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Jhumman Singh & Ors Vs. Central Bureau of Investigation & Ors [1995] INSC 207 (30 March 1995)

Jeevan Reddy, B.P. (J) Jeevan Reddy, B.P. (J) Sen, S.C. (J) B.P. Jeevan Reddy, J.:

CITATION: 1995 AIR 2083 1995 SCC (3) 420 JT 1995 (3) 360 1995 SCALE (2)546



1. This writ petition brings to light a serious abuse of process of court - indeed an abuse of the process of more than one court - indulged in by certain unscrupulous persons. Since the facts of the case are themselves demonstrative of the said abuse perpetrated by Respondent No.3, we, would set them out first.

2. The four writ petitioners are the tenants of four shops comprised in property bearing No. WZ-93, Titarpur, Najafgarh Road, New Delhi-1 10027, while the third respondent is occupying the fifth shop as a tenant. According to the petitioners, one Siyaram Gupta was the, own=of the said five shops. On his death in or about 1983, his wife, Smt.Urmila Devi and her three daughters became the owners. Towards the end of the year 1992, the petitioners say, the landlady offered to sell the shops to the respective tenants. Three of 361 the petitioners purchased the three shops occupied by them.

Sale deeds were also executed in their favour. After the death of Smt. Urmila Devi, the petitioners say, the third respondent, Sri Sangat Singh started declaring himself as the owner of all the five shops and demanded rent from the petitioners which they resisted.

3. The petitioners complained that with a view to get the writ petitioners evicted from the shops otherwise than by due process of law, the third respondent resorted to a devious device. Two decrees were, obtained against the Petitioners 1 and 2 - one from the Court of Assistant Dis- trict Judge-1 at Gauhati against the first petitioner and the other from the SubJudge-1, Gaya (Bihar) against the second petitioner's father. The decree from the Gauhati court is dated May 18, 1994 in Arbitration Suit No.47 of 1994 making an award the rule of the Court. The award is said to have been obtained by one Sri Bhupinder Singh, S/o Sri Harcharan Singh, R/o Sri Mantapur, Bhangaghar, Gauhati against Sri Jhumman Singh, S/o Sri Chadda Singh, R/o Titar Pur, New Delhi (the first writ petitioner in this writ petition). The decree says that the defendant, Sri Jhumman Singh shall pay a sum of Rupees fifty thousand plus interest @ twelve per cent per annum from April 1, 1992 till the day of payment to Sri Bhupinder Singh and shall also hand over peaceful vacant possession of the property bearing Shop No.

4 forming part of premises WZ 93/4 situated at Titar Pur, Main Najafgarh Road, Tagore Garden, New Delhi. A site plan is attached to the said decree specifying Shop No.4 which the defendant to the said decree was to hand over to the plaintiff therein. The other decree passed by SubJudge-1st, Gaya is also a decree making an award the rule of the court.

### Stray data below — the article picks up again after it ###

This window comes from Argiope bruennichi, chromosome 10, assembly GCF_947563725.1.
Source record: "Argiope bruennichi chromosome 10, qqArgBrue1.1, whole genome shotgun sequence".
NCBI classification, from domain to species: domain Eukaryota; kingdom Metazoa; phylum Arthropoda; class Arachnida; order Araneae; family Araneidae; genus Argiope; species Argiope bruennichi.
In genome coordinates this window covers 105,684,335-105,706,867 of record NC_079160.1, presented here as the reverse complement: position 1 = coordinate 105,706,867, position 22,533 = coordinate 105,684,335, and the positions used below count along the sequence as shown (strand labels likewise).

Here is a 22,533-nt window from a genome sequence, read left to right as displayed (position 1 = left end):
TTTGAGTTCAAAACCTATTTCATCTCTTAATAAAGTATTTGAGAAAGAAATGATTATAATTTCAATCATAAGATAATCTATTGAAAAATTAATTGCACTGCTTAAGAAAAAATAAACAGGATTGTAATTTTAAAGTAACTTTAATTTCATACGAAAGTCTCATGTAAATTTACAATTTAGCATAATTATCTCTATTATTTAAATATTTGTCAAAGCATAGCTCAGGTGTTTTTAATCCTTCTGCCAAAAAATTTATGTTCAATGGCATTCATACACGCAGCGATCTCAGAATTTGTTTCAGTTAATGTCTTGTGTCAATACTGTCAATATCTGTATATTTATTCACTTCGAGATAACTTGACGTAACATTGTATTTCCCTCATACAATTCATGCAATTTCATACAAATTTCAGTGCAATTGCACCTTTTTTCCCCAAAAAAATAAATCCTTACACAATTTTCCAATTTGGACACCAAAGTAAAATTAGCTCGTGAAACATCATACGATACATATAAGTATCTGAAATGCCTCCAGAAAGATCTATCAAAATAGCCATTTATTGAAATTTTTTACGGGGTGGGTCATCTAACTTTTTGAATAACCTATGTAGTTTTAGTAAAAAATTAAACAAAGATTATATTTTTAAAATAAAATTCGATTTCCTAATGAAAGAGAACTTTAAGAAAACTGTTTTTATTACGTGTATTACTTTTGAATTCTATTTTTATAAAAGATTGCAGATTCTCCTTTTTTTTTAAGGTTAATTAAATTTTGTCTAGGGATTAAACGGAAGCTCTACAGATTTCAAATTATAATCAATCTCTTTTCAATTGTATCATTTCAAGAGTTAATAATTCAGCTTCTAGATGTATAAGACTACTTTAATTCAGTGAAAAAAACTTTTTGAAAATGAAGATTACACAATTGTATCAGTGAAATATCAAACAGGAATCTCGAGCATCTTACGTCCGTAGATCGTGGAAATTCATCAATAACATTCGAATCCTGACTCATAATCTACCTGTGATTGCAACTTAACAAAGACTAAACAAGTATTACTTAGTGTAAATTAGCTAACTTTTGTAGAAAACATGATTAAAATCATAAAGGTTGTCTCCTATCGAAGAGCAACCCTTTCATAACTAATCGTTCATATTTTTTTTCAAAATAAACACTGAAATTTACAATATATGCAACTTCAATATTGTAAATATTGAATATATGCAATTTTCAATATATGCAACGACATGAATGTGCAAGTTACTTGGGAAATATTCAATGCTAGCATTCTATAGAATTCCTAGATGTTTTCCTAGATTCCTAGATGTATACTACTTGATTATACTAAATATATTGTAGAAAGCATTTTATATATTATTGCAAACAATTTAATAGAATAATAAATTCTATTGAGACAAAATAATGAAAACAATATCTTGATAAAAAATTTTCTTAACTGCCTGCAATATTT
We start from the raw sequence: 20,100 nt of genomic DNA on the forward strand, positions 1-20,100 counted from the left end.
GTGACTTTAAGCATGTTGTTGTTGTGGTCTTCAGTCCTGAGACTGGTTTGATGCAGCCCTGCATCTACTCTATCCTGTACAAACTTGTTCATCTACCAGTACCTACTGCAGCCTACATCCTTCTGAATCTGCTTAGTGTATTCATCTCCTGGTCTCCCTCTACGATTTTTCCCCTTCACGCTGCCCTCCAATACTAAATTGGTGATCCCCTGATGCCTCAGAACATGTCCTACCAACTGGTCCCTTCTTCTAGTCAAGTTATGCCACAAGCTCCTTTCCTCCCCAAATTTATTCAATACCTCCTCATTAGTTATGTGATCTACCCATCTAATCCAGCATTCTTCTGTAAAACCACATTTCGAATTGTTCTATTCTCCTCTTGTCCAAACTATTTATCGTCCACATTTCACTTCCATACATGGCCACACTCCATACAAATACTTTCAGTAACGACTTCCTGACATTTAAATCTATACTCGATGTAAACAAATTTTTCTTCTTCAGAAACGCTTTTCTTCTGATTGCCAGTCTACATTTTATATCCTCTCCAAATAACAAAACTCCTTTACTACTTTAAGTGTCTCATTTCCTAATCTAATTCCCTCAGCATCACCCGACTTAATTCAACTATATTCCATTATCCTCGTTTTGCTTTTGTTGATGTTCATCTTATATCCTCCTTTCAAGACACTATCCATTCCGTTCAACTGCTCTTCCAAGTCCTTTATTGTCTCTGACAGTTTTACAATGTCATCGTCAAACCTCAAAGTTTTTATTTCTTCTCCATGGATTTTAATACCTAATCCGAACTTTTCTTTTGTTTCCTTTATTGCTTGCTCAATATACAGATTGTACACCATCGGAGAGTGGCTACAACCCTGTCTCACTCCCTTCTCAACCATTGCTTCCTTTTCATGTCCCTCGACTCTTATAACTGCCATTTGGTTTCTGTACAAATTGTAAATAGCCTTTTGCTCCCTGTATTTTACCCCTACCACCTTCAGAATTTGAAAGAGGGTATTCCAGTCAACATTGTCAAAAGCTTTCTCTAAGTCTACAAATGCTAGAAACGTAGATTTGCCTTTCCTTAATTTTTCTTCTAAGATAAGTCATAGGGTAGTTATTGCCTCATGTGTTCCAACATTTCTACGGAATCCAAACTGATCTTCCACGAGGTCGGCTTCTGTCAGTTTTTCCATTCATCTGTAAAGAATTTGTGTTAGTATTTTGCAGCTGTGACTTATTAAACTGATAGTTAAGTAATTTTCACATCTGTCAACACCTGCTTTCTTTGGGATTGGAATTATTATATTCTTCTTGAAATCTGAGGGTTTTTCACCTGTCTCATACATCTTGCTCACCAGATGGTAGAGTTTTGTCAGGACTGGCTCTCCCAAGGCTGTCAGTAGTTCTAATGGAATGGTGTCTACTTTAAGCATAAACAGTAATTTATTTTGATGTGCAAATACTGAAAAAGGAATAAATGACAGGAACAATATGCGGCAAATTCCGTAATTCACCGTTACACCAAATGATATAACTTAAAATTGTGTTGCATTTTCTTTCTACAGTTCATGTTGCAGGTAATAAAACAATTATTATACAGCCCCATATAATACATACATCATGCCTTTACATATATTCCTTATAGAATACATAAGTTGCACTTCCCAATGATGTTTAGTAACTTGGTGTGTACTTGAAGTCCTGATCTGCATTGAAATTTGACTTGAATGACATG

The award which has been made a rule of the Court directs, inter alia, that Sri Ala Noor S/o Sri Amir Bux, R/o Titarpur, New Delhi shall hand over to the plaintiff therein peaceful vacant possession -of the Shop No.3 Conning part of property No. 93/3, Titar Pur, Main Najafgarh Road, Tagore Garden, New Delhi-27 (specified in the annexed plan) within fifteen days of the said Award being made a rule of the Court. In default, the plaintiff, Sri Ravi Raj Singh, was held entitled to execute the said decree and recover the possession. Execution was taken out of the said two decrees and then transferred to Delhi for execution. Petitioners 1 and 2 came to know of the said decrees only when the Bailiff came along with the warrants of delivery of possession of the said premises. On account of the resistance put up by the petitioners, supported by the neighbours, the Bailiff could not execute the decrees on that day. On verification from the Court records, the petitioners say, they came to know the particulars of said decrees. Petitioners 1 and 2 say that they had nothing to do with the persons shown as plaintiffs in the said decree, had no dealings with them much less was there any dispute between them either at Gauhati, Gaya or anywhere else. They even doubt whether any such persons really exist. According to them, the whole thing is a fabrication indulged in by third respondent to get the Petitioners 1 and 2 evicted surreptitiously. They submit that obtaining the said fraudulent decrees and the manner in which they were, sought to be executed and the petitioners sought to be evicted from their shops is the result of a criminal conspiracy hatched by the third respondent. It amounts to criminal offence besides a gross abuse of process of the Court. Accordingly, they pray for issu- 362 ance of an appropriate writ, order or direction directing the C.B.I. to enquire and investigate into the circumstances in which the aforesaid decrees were passed and to take appropriate action against the persons responsible therefor.